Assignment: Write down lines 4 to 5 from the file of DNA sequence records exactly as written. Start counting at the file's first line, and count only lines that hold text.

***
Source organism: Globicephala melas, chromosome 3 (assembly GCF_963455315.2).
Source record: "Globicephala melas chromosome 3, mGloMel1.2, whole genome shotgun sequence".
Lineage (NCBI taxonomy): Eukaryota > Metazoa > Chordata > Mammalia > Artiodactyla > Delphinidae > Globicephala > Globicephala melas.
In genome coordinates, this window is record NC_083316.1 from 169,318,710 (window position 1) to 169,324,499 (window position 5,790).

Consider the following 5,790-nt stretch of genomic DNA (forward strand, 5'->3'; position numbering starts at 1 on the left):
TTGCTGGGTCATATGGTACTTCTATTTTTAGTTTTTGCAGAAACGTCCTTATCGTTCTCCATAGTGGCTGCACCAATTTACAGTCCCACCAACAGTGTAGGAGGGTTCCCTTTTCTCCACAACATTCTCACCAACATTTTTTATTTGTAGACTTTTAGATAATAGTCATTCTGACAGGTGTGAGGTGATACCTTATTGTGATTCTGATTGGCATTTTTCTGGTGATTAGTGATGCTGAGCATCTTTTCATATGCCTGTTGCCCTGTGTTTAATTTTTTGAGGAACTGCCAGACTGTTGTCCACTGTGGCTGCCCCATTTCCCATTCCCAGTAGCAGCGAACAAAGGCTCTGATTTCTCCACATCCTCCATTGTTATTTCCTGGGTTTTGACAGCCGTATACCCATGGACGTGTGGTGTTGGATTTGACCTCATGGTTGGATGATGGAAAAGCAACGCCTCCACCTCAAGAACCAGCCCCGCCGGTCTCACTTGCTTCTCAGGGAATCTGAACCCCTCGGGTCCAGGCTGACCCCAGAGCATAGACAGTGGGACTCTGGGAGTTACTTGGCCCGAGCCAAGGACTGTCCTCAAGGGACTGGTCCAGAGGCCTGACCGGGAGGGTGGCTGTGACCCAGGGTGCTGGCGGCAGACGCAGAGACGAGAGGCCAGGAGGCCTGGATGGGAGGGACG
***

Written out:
In genome coordinates, this window is record NC_083316.1 from 169,318,710 (window position 1) to 169,324,499 (window position 5,790).

Consider the following 5,790-nt stretch of genomic DNA (forward strand, 5'->3'; position numbering starts at 1 on the left):